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Drugs in fall versus non-fall accidents with major trauma – A population-based clinical and medico-legal autopsy study

Acosta, S. LU ; Andersson, L. ; Bagher, A. LU and Wingren, C. J. LU (2019) In Forensic Science International 296. p.80-84
Abstract

Background: The main aim of the present population-based study was to compare drugs in fall versus non-fall accidents causing major trauma, including both clinical and medico-legal autopsy data. Methods: All individuals with accidents resulting in major trauma, a new injury severity score (NISS) > 15 or lethal outcome was identified at hospital and/or the Department of Forensic Medicine between 2011 and 2013. Modified Downton Fall Risk Index ranged from 0 to 7, and was based on specific pharmaceuticals (max 5 points), previous fall (1 point) and cognitive impairment (1 point). Results: One hundred and four individuals with major traumatic accidents were identified, 38 (36.5%) died. The median modified Downton Fall Risk Index was 2... (More)

Background: The main aim of the present population-based study was to compare drugs in fall versus non-fall accidents causing major trauma, including both clinical and medico-legal autopsy data. Methods: All individuals with accidents resulting in major trauma, a new injury severity score (NISS) > 15 or lethal outcome was identified at hospital and/or the Department of Forensic Medicine between 2011 and 2013. Modified Downton Fall Risk Index ranged from 0 to 7, and was based on specific pharmaceuticals (max 5 points), previous fall (1 point) and cognitive impairment (1 point). Results: One hundred and four individuals with major traumatic accidents were identified, 38 (36.5%) died. The median modified Downton Fall Risk Index was 2 for fall accidents and 0 for non-fall accidents (p < 0.001). Modified Downton Fall Risk Index was an age-independent factor associated with fall accident (p < 0.001). The medico-legal autopsy rate for in-hospital patients was 50% (6/12) for fatal fall accidents in comparison with 92.3% (12/13) for fatal non-fall accidents (p = 0.03). In individuals undergoing medico-legal autopsy, the proportion of individuals with any detected drug was 77% in fall accidents compared to 39% in non-fall accidents (p = 0.036). The presence of sedatives (p = 0.002) and bensodiazepines (p = 0.023) were higher for fall accidents compared to non-fall accidents. Conclusion: This population-based study on accidents with major trauma showed that drugs had high impact on fall accidents with major trauma. It seems warranted from a public health perspective to study if implementation of medication review guidelines at hospital managing polypharmacy issues may prevent fall accident recidivism.

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author
organization
publishing date
type
Contribution to journal
publication status
published
subject
keywords
Fall accident, Forensic toxicology, Major trauma, Medico-legal autopsy, New injury severity score
in
Forensic Science International
volume
296
pages
5 pages
publisher
Elsevier
external identifiers
  • scopus:85060702189
  • pmid:30710812
ISSN
0379-0738
DOI
10.1016/j.forsciint.2019.01.012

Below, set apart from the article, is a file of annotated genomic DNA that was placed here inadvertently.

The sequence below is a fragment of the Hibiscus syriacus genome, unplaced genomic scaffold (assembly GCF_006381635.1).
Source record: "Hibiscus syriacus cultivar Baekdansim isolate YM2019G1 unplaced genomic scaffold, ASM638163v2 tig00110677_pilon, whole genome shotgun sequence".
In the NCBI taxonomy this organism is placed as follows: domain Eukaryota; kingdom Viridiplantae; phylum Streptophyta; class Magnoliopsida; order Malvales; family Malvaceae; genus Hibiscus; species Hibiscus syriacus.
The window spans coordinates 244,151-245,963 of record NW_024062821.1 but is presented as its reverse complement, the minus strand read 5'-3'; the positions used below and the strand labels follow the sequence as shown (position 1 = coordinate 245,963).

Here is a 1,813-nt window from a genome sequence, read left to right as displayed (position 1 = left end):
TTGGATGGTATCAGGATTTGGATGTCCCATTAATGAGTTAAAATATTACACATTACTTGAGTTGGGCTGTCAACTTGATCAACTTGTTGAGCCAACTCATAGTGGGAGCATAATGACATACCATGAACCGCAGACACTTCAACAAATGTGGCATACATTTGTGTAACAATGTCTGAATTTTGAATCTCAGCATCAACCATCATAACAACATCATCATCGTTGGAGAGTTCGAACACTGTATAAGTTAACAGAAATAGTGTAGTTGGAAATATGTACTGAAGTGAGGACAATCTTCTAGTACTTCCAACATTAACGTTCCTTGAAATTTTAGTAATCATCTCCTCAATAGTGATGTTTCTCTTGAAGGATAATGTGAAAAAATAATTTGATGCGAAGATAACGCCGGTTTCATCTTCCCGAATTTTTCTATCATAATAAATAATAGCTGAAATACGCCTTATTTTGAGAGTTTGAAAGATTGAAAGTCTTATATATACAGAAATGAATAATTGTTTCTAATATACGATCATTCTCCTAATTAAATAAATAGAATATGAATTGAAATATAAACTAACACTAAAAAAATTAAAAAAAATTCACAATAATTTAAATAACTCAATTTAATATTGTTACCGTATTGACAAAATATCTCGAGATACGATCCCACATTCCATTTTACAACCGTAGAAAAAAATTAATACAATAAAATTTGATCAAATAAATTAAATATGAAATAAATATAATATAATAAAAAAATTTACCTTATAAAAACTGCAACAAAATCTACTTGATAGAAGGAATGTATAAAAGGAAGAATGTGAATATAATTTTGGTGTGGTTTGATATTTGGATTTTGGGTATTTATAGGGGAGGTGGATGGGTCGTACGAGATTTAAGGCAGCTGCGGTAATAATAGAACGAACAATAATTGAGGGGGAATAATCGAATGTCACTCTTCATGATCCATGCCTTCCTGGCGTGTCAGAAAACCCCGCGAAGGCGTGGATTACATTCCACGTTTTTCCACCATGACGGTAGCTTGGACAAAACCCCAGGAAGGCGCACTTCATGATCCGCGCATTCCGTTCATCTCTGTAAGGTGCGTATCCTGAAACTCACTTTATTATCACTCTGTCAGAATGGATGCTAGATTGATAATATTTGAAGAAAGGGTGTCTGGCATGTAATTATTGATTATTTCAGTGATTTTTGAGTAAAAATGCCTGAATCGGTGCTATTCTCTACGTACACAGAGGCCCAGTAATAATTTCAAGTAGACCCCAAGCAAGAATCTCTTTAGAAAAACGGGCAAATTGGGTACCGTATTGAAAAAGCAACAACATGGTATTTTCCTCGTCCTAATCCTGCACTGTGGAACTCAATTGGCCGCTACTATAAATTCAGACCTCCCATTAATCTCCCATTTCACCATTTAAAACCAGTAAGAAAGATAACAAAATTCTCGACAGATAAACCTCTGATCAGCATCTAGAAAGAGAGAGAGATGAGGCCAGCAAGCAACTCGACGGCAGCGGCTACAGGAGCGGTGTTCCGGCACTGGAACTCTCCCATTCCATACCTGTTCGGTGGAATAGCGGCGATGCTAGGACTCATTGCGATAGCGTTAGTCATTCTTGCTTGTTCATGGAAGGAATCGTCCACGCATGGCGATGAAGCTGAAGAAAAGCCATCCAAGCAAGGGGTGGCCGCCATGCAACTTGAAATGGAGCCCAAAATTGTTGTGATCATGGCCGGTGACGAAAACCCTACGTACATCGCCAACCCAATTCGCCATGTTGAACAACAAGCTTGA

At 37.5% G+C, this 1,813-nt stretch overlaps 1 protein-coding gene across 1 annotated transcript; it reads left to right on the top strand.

language
English
LU publication?
yes
id
daf75e72-2ce4-446f-8648-e59d5499ce94
date added to LUP
2019-02-04 14:23:13
date last changed
2019-11-25 09:27:17
@article{daf75e72-2ce4-446f-8648-e59d5499ce94,
  abstract     = {<p>Background: The main aim of the present population-based study was to compare drugs in fall versus non-fall accidents causing major trauma, including both clinical and medico-legal autopsy data. Methods: All individuals with accidents resulting in major trauma, a new injury severity score (NISS) &gt; 15 or lethal outcome was identified at hospital and/or the Department of Forensic Medicine between 2011 and 2013. Modified Downton Fall Risk Index ranged from 0 to 7, and was based on specific pharmaceuticals (max 5 points), previous fall (1 point) and cognitive impairment (1 point). Results: One hundred and four individuals with major traumatic accidents were identified, 38 (36.5%) died. The median modified Downton Fall Risk Index was 2 for fall accidents and 0 for non-fall accidents (p &lt; 0.001). Modified Downton Fall Risk Index was an age-independent factor associated with fall accident (p &lt; 0.001). The medico-legal autopsy rate for in-hospital patients was 50% (6/12) for fatal fall accidents in comparison with 92.3% (12/13) for fatal non-fall accidents (p = 0.03). In individuals undergoing medico-legal autopsy, the proportion of individuals with any detected drug was 77% in fall accidents compared to 39% in non-fall accidents (p = 0.036). The presence of sedatives (p = 0.002) and bensodiazepines (p = 0.023) were higher for fall accidents compared to non-fall accidents. Conclusion: This population-based study on accidents with major trauma showed that drugs had high impact on fall accidents with major trauma. It seems warranted from a public health perspective to study if implementation of medication review guidelines at hospital managing polypharmacy issues may prevent fall accident recidivism.</p>},
  author       = {Acosta, S. and Andersson, L. and Bagher, A. and Wingren, C. J.},
  issn         = {0379-0738},
  language     = {eng},
  pages        = {80--84},
  publisher    = {Elsevier},
  series       = {Forensic Science International},
  title        = {Drugs in fall versus non-fall accidents with major trauma – A population-based clinical and medico-legal autopsy study},
  url          = {http://dx.doi.org/10.1016/j.forsciint.2019.01.012},
  doi          = {10.1016/j.forsciint.2019.01.012},
  volume       = {296},
  year         = {2019},
}